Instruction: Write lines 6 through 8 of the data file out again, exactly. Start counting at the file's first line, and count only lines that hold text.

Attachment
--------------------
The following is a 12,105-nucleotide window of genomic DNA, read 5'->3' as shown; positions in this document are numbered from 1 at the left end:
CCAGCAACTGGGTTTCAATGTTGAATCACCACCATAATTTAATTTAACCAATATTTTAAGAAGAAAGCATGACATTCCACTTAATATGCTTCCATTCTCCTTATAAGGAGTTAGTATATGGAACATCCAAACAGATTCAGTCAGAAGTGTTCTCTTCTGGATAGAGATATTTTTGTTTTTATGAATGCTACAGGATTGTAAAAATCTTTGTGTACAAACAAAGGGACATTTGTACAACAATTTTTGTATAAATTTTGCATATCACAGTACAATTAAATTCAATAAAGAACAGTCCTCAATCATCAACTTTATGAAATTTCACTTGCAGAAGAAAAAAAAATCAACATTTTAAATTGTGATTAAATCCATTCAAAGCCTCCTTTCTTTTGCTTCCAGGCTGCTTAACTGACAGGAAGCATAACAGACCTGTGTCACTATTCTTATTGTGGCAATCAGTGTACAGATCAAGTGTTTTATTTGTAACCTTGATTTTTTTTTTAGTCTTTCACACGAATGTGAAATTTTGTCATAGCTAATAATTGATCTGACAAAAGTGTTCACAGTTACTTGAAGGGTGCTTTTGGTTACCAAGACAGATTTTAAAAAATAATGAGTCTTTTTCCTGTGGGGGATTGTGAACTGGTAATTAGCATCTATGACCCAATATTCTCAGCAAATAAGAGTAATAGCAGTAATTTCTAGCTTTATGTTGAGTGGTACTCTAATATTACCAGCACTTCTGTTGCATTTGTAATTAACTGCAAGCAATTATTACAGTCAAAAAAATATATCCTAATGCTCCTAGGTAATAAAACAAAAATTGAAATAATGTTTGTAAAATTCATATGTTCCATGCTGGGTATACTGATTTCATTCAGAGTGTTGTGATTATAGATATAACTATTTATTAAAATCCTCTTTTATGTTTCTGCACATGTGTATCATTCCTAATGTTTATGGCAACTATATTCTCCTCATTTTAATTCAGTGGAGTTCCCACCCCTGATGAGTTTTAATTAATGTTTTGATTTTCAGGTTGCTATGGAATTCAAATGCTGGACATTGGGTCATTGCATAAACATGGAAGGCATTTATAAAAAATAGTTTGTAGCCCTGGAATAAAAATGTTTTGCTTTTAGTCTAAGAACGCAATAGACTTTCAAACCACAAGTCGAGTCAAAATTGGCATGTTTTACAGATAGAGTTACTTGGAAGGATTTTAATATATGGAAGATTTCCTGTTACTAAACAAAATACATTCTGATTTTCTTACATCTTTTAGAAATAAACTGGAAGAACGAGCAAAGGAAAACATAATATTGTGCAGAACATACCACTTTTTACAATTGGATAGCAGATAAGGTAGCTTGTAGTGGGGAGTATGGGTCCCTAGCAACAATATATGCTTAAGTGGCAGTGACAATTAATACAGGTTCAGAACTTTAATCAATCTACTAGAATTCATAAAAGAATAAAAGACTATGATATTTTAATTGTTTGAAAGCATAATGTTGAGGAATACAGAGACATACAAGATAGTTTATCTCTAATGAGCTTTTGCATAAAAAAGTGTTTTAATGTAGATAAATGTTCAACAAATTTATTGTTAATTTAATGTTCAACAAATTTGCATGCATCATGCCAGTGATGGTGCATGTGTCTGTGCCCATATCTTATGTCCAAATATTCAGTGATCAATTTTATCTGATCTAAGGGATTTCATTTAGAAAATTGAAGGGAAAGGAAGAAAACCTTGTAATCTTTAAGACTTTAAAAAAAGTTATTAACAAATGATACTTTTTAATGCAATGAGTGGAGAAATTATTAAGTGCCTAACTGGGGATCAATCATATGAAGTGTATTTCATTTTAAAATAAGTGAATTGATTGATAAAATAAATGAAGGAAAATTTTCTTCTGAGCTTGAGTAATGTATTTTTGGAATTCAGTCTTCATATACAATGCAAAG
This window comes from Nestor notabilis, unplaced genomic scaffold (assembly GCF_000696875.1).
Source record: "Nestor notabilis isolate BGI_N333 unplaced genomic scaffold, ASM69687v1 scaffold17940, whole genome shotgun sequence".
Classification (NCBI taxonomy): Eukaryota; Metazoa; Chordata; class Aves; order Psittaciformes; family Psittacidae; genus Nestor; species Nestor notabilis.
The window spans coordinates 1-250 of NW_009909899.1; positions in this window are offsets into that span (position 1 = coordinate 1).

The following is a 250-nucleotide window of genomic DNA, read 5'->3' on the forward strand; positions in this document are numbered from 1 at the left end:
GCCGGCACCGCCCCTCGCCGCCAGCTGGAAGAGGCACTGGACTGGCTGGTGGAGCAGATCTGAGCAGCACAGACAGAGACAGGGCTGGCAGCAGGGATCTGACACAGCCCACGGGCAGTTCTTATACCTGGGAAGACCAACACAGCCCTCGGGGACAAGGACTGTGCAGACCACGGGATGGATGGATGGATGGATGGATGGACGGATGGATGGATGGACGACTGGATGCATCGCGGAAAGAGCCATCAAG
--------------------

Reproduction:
The window spans coordinates 1-250 of NW_009909899.1; positions in this window are offsets into that span (position 1 = coordinate 1).

The following is a 250-nucleotide window of genomic DNA, read 5'->3' on the forward strand; positions in this document are numbered from 1 at the left end:
GCCGGCACCGCCCCTCGCCGCCAGCTGGAAGAGGCACTGGACTGGCTGGTGGAGCAGATCTGAGCAGCACAGACAGAGACAGGGCTGGCAGCAGGGATCTGACACAGCCCACGGGCAGTTCTTATACCTGGGAAGACCAACACAGCCCTCGGGGACAAGGACTGTGCAGACCACGGGATGGATGGATGGATGGATGGATGGACGGATGGATGGATGGACGACTGGATGCATCGCGGAAAGAGCCATCAAG